Daara J Family
Daara J Family Biography
When Africa is your homeland and Dakar your playground, when the soundtrack of your childhood mixes traditional Senegalese music with James Brown or Pink Floyd, when the explosive sounds of Public Enemy radically changes your musical vision and determines which road to take, and when everyday on the way to school you cross the path of someone who, without knowing it, shares the same artistic ideas and dreams of cultural and social emancipation, then it is natural that this chemistry sparks a musical project which maps your adult life.
In 1992, Faada Freddy and N’Dongo D decided to work together. Hip Hop came naturally to them, despite the genre and its representation of everyday life coming from afar, yet the spirit was seemingly encrypted into a collective memory as it was simply a modern continuation of traditional griot rhapsodies from their native countries.
The evidence stands for itself: the music and its hope of communion is what has become their life mission.
So they began by rapping in their wolof dialect, then opened up to all the musical influences that helped them shape who they are today: funk, soul, pop, reggae, traditional music. They created the band Daara J and threw themselves into the task ahead with all the passion and haste of an urgent mission, a quest to conquer a world full of promise.and the world was not able to resist them, they performed more than 1,000 concerts around the planet, opening for Wyclef Jean at the Lincoln Center, for Mos Def at the Hollywood Bowl, playing at WOMAD with Peter Gabriel which took them to Australia, New Zealand, Korea, United Kingdom, Singapore, in France they also opened for Rita Mitsoukos, Zebda, Ayo and performed at the Transmusicales Festival as well at the Solidays Festival.
This gave birth to three albums, the eponymous album “Daara J” in 1997, “Xalima” in 1998 and “Boomerang” in 2003, which won the award for Best African Album at the BBC World Music Awards.
2007 brought a time for re-evaluation, putting things into perspective, a need for renewal.
Downsizing to just the two founding members, the project took the name of Daara J Family, and went back on tour, fortified by a new creative spirit. Following several collaborations (including playing at Damon Albarn’s Africa Express Project in London and Lagos), Faada Freddy and N’Dongo D began to work on a new album. This album is at last complete, and after listening to it, you realize the full extent of the knowledge this duo have and their incredible ability to unite New York, Dakar, Paris, and Kingston on a mesmerising musical journey which could only belong to them: pure hip hop, the haunting lament of Bayi Yon (one of the most beautiful melodies on the album), the unbridled funky spirit of “Oh why” and “Celebrate” (a killer dance floor track and the first single to be released from the album), the powerful rant of “School of life”, the tribal spirit of “Sun afreeca”, the sultry languor of “Tomorrow”, the powerful reggae of “Children”, the definitive combination of all of these musical influences of “Temps boy” (a song that plays in your head over and over).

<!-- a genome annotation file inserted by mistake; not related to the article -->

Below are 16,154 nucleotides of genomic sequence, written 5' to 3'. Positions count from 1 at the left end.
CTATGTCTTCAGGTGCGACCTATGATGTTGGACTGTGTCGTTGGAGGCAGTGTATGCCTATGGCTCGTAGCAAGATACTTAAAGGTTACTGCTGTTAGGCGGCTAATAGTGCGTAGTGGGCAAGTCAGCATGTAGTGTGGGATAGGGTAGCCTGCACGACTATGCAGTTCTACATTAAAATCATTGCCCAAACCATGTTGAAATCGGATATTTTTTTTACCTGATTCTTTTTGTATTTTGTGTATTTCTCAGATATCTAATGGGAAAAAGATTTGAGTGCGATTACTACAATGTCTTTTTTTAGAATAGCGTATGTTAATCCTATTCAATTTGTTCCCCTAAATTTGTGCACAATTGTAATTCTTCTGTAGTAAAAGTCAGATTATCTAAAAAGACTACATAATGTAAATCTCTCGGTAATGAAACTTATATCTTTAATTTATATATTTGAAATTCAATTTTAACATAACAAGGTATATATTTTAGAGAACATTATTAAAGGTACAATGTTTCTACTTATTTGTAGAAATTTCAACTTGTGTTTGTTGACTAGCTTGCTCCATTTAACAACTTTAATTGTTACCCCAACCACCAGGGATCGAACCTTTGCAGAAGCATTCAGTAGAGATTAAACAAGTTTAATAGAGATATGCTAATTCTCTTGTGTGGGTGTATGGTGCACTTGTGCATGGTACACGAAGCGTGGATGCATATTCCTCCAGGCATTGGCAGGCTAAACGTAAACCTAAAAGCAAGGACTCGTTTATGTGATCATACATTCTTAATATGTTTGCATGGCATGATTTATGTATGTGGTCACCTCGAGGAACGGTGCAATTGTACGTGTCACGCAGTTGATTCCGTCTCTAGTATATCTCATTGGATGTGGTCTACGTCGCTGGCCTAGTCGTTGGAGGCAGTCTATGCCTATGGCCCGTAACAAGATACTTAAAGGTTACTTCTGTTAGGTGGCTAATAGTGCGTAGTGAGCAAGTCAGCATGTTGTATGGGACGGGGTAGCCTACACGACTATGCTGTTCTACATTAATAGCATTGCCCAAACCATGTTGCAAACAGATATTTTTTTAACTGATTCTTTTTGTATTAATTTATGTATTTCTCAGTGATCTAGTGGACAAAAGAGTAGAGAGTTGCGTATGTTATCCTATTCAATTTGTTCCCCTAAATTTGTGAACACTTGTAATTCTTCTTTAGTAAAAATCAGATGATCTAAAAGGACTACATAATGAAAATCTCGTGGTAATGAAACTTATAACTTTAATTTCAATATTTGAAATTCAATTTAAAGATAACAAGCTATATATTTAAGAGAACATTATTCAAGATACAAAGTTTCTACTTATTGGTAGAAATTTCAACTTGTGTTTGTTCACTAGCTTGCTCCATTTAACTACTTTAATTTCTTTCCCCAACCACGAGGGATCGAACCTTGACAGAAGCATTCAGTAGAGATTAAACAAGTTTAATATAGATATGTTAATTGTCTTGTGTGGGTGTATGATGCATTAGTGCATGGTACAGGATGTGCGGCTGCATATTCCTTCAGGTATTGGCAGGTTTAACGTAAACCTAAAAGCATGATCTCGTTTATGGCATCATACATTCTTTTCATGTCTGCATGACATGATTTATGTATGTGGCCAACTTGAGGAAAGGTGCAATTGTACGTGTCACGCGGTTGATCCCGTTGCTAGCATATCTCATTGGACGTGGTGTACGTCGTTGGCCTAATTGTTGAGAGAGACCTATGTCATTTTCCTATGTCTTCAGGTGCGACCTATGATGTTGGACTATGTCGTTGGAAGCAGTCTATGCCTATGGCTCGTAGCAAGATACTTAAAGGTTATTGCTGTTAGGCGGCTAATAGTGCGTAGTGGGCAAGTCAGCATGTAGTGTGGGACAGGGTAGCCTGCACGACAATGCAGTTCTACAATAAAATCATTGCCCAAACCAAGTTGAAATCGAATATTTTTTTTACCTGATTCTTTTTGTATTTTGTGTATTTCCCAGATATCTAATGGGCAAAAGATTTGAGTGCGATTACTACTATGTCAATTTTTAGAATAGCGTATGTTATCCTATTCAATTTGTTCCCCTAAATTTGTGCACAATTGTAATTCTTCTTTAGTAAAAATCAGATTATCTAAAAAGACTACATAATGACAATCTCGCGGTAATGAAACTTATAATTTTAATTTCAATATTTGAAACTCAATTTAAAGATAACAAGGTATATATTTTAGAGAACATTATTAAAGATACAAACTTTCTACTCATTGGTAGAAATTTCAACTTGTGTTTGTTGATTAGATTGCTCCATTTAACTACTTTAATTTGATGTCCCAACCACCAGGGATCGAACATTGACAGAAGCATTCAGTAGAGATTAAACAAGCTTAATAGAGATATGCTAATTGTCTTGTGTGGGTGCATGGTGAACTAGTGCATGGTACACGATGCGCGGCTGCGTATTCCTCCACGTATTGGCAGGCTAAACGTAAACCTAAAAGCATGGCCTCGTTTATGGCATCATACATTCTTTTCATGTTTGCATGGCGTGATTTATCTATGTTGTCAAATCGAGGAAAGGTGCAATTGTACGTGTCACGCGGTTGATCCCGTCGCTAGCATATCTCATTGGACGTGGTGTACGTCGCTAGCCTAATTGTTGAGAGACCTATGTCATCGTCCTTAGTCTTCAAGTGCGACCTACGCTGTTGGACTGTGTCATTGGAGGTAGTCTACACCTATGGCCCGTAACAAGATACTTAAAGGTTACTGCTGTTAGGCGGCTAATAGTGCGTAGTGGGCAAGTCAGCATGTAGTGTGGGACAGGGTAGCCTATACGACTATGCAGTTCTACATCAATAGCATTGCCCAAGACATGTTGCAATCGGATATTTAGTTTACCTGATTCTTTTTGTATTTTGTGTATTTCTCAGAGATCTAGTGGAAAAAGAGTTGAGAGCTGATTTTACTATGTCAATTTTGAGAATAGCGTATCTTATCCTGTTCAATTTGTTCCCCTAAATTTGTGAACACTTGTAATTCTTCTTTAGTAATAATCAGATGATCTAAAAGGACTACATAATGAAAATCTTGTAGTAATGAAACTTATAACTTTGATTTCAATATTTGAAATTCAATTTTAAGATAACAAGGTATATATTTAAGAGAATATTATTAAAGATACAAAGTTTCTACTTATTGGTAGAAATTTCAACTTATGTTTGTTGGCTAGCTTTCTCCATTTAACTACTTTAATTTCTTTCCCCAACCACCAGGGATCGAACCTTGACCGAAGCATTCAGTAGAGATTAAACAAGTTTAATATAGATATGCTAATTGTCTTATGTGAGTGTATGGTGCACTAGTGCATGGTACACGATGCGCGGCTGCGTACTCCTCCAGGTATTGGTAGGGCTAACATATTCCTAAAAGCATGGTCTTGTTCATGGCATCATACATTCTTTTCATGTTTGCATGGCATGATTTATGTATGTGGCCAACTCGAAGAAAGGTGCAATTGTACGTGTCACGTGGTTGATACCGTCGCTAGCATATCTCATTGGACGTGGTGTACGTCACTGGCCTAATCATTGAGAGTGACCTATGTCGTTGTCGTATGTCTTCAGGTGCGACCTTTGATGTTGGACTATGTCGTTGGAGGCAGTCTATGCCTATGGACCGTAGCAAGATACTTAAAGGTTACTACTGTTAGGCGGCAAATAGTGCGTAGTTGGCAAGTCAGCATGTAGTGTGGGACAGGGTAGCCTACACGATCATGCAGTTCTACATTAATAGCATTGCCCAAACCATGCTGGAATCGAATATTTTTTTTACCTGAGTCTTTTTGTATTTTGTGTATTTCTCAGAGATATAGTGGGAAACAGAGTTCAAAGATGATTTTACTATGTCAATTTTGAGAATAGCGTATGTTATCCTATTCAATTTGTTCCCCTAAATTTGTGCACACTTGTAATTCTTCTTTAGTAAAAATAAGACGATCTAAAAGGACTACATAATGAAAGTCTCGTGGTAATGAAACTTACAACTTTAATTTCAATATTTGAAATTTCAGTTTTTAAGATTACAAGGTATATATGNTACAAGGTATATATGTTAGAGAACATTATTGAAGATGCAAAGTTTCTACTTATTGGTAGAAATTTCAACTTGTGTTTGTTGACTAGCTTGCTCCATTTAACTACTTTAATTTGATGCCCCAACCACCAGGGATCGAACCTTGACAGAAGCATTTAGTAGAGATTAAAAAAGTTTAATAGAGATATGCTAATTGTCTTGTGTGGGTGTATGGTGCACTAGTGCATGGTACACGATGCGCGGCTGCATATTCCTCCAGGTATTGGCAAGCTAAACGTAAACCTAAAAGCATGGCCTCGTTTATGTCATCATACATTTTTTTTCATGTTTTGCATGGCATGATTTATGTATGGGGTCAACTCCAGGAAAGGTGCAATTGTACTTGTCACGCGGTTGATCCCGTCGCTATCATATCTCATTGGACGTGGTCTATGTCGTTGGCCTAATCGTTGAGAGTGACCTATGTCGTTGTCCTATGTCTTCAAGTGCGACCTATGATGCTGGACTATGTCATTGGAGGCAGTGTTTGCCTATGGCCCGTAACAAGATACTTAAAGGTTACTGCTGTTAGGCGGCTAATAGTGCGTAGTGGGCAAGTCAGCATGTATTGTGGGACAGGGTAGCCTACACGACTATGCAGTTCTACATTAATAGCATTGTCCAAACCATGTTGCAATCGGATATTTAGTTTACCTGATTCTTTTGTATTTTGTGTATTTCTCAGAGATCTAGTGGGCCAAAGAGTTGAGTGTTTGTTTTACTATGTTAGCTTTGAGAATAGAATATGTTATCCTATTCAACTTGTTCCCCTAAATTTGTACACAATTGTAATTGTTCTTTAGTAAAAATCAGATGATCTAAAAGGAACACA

And, of course, pulsating through the entire album like blood through a main artery are the rhythmic and hypnotic melodies of Africa, crimson like the boiling blood of hope, the sun-scorched dust of Sahel and the setting sun flaming the landscape of the promised land, a homecoming.
N’Dongo D’s raw voice is a perfect complement to Faada Freddy's vocal surges. And once again they prove that they just know how to write beautiful songs.
If you happen to meet the two members of Daara J Family, you will no doubt be struck by the authenticity and consistency of their attitude and of the message they convey. They sing about solidarity, they remain true to their messages, their thoughts and beliefs, the need for sharing and learning from one another. The hope that we will all wake up to this path of righteousness is a recurring theme in their speech.
We could raise a half-hearted smile, but you see, this is not what happens… faced with so much passionate belief, you surprise yourself by really wanting to believe it, too